“What distinguishes satellite radio from traditional radio is its scalability,” points out Jake Glanz, director of broadcast maintenance and operations for SIRIUS. “Even the big radio clusters tend to max out at a half-dozen stations under one hood; we are 120 under one hood. Solutions that work on a small scale don't often scale up so nicely. It's a whole world of possibilities, but you have to look into the future more carefully so you can sleep better without worrying about your decisions. We currently have 37 studios here, and you want them to be as multipurpose and as flexible as possible due to the sheer volume of production that takes place here on a daily basis.”
Although XM Productions-Effanel Music seems to have multiple Pro Tools HD racks everywhere but the bathroom, Glanz makes no apologies for his multitude of Pro Tools LE and Mix TDM systems, married to a 250-plus workstation system tied together with one of the largest Prophet Systems automation networks in existence, connecting Manhattan via point-to-point T1s to smaller facilities in Houston, Memphis, Nasvhille, Cleveland and L.A.
SIRIUS’ main broadcast studio at its New York headquarters
“For radio-style production, realistically, the powerful combination of high-speed CPUs with upgraded host-based technology means that the big decision these days is, ‘Do you need the high-end HD systems or can you just live in the 44.1/48k world and not make that jump?’” notes Glanz. “That decision is blurred with the powerful LE-type systems. That format is adequate and will be for some time. Although there have been some very promising tests done at higher sampling rates — 96k production with higher bit-rate encoders for instance — there's a cost analysis that has to be taken into account when considering these upgrades. The host CPUs like G5s have improved so much that it really blurs the need of going to a dedicated TDM system for low track-usage production.”
Although Glanz didn't personally head up the construction of Stern's 2,400-square-foot facility within SIRIUS' headquarters, he observes that the integration of the “King of All Media” into the fold took some troubleshooting. “Like everything else in Manhattan, it boils down to a real estate issue,” Glanz says. “The transition was full of your typical building-inside-a-non-ideal-office-building issues. However, it was well-planned and executed on time. One thing that's not to be overlooked was the fact that it had to be integrated with a TV studio. In terms of complexity, that added greater electrical AC load requirements for the lighting system, as well as acoustic solutions for noisy video gear.”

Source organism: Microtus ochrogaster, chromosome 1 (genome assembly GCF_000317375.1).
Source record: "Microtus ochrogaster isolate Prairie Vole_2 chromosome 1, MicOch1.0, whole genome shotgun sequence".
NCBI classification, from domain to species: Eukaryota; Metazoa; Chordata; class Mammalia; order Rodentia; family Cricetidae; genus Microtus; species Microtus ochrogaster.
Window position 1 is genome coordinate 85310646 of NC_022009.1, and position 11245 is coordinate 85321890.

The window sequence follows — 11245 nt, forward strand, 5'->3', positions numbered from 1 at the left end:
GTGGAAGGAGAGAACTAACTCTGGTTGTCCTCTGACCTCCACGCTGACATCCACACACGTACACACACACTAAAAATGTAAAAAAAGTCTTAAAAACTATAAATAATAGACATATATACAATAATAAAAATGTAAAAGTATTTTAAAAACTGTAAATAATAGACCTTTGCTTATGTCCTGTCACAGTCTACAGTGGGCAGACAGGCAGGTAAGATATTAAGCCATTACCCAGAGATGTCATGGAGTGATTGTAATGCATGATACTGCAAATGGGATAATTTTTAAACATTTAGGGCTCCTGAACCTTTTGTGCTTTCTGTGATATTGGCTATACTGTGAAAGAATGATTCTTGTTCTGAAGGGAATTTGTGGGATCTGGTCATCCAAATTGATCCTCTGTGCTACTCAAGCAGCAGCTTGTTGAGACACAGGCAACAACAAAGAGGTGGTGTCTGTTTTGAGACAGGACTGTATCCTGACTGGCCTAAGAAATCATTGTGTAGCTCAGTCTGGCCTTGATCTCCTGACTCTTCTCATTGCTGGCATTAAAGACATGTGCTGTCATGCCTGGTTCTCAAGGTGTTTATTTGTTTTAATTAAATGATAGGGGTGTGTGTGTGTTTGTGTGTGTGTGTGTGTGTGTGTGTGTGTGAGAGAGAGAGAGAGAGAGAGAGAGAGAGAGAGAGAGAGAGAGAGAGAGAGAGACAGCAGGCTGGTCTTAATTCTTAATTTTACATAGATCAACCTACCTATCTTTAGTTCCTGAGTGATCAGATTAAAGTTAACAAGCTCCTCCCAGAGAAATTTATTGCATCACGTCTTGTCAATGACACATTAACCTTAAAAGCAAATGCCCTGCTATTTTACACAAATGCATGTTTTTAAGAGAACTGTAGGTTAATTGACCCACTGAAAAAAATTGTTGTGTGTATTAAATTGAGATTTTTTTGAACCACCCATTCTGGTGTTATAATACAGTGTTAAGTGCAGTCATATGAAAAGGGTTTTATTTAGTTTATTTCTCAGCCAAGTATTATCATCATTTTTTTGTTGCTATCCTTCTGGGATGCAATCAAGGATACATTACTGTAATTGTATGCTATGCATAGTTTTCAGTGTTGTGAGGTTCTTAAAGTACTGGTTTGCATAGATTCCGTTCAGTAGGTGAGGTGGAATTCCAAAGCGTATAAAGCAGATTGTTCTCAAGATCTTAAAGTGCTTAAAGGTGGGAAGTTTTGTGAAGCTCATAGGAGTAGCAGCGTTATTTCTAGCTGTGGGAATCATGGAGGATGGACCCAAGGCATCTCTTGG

Although so many stations constantly creating fresh content are a boon for the subscriber, the dirty little secret behind their production is the constantly fragmenting hard drives that the DJs and program directors leave in their wake as they rush forward. “You never have enough storage: The bigger the trashcan you get, the more they fill it with,” Glanz says bluntly. “So there's always a battle with the production department to maintain themselves and get their spinning disks cleaned up of stuff they never use. We have migrated away from local SCSIs almost universally and have adopted FireWire on the local machines in the studios, although whatever's SAN-based is still Fiber Channel.
“As our facilities evolve, the drivers are always reliable and compact in functionality, aside from the obvious sound quality. We don't have much margin for error when it comes to studio down time.”
SIRIUS and XM are currently running very different facilities, but the sense of adventure that comes with satellite production is a common thread for the people involved. “I'm definitely in my dream job,” Macomber reflects. “We're marrying technology with the arts in a user-friendly, creative environment, using state-of-the-art systems to do high-definition archiving. This atmosphere is conducive to everyone charging forward and creating great musical productions.”
“I'm part of a very excellent broadcast engineering team,” Glanz adds. “We're all taking part in something that's never been done before. But since we're reinventing the wheel, the real challenge is simply having enough hours in the day to come up with solutions on a large scale.”
David Weiss is Mix's New York editor.